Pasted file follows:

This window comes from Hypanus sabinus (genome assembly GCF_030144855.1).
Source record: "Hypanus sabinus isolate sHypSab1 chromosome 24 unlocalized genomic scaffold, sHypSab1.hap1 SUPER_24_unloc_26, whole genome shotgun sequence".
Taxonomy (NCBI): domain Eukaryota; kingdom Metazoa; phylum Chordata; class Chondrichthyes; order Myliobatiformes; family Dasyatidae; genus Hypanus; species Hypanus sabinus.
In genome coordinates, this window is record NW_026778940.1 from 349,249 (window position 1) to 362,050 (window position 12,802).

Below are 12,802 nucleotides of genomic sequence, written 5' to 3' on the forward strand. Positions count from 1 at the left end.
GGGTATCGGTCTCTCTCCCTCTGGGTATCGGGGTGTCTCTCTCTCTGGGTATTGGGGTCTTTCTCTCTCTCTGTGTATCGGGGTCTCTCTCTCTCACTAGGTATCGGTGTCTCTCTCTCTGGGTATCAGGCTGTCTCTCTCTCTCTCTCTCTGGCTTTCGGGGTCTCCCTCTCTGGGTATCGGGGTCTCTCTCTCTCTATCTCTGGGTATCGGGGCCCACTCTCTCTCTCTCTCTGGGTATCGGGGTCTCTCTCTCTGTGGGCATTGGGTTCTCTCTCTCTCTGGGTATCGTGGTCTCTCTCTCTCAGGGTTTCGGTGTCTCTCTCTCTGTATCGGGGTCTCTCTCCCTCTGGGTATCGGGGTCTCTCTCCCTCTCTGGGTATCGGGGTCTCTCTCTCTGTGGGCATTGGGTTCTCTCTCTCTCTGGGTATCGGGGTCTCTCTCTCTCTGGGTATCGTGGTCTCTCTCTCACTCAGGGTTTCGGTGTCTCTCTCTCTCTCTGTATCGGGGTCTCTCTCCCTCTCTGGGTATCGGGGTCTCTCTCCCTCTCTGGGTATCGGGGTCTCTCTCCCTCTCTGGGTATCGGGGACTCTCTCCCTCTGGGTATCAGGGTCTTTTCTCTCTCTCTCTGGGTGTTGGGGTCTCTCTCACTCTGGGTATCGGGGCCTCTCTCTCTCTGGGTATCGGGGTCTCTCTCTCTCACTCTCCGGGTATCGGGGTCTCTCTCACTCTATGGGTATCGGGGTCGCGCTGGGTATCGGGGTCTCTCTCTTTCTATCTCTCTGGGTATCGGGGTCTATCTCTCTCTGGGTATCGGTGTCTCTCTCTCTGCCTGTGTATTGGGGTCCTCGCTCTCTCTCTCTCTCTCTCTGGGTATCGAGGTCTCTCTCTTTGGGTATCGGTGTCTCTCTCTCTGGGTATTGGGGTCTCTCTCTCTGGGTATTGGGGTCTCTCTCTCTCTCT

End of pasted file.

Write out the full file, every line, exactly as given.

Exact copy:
This window comes from Hypanus sabinus (genome assembly GCF_030144855.1).
Source record: "Hypanus sabinus isolate sHypSab1 chromosome 24 unlocalized genomic scaffold, sHypSab1.hap1 SUPER_24_unloc_26, whole genome shotgun sequence".
Taxonomy (NCBI): domain Eukaryota; kingdom Metazoa; phylum Chordata; class Chondrichthyes; order Myliobatiformes; family Dasyatidae; genus Hypanus; species Hypanus sabinus.
In genome coordinates, this window is record NW_026778940.1 from 349,249 (window position 1) to 362,050 (window position 12,802).

Below are 12,802 nucleotides of genomic sequence, written 5' to 3' on the forward strand. Positions count from 1 at the left end.
GGGTATCGGTCTCTCTCCCTCTGGGTATCGGGGTGTCTCTCTCTCTGGGTATTGGGGTCTTTCTCTCTCTCTGTGTATCGGGGTCTCTCTCTCTCACTAGGTATCGGTGTCTCTCTCTCTGGGTATCAGGCTGTCTCTCTCTCTCTCTCTCTGGCTTTCGGGGTCTCCCTCTCTGGGTATCGGGGTCTCTCTCTCTCTATCTCTGGGTATCGGGGCCCACTCTCTCTCTCTCTCTGGGTATCGGGGTCTCTCTCTCTGTGGGCATTGGGTTCTCTCTCTCTCTGGGTATCGTGGTCTCTCTCTCTCAGGGTTTCGGTGTCTCTCTCTCTGTATCGGGGTCTCTCTCCCTCTGGGTATCGGGGTCTCTCTCCCTCTCTGGGTATCGGGGTCTCTCTCTCTGTGGGCATTGGGTTCTCTCTCTCTCTGGGTATCGGGGTCTCTCTCTCTCTGGGTATCGTGGTCTCTCTCTCACTCAGGGTTTCGGTGTCTCTCTCTCTCTCTGTATCGGGGTCTCTCTCCCTCTCTGGGTATCGGGGTCTCTCTCCCTCTCTGGGTATCGGGGTCTCTCTCCCTCTCTGGGTATCGGGGACTCTCTCCCTCTGGGTATCAGGGTCTTTTCTCTCTCTCTCTGGGTGTTGGGGTCTCTCTCACTCTGGGTATCGGGGCCTCTCTCTCTCTGGGTATCGGGGTCTCTCTCTCTCACTCTCCGGGTATCGGGGTCTCTCTCACTCTATGGGTATCGGGGTCGCGCTGGGTATCGGGGTCTCTCTCTTTCTATCTCTCTGGGTATCGGGGTCTATCTCTCTCTGGGTATCGGTGTCTCTCTCTCTGCCTGTGTATTGGGGTCCTCGCTCTCTCTCTCTCTCTCTCTGGGTATCGAGGTCTCTCTCTTTGGGTATCGGTGTCTCTCTCTCTGGGTATTGGGGTCTCTCTCTCTGGGTATTGGGGTCTCTCTCTCTCTCT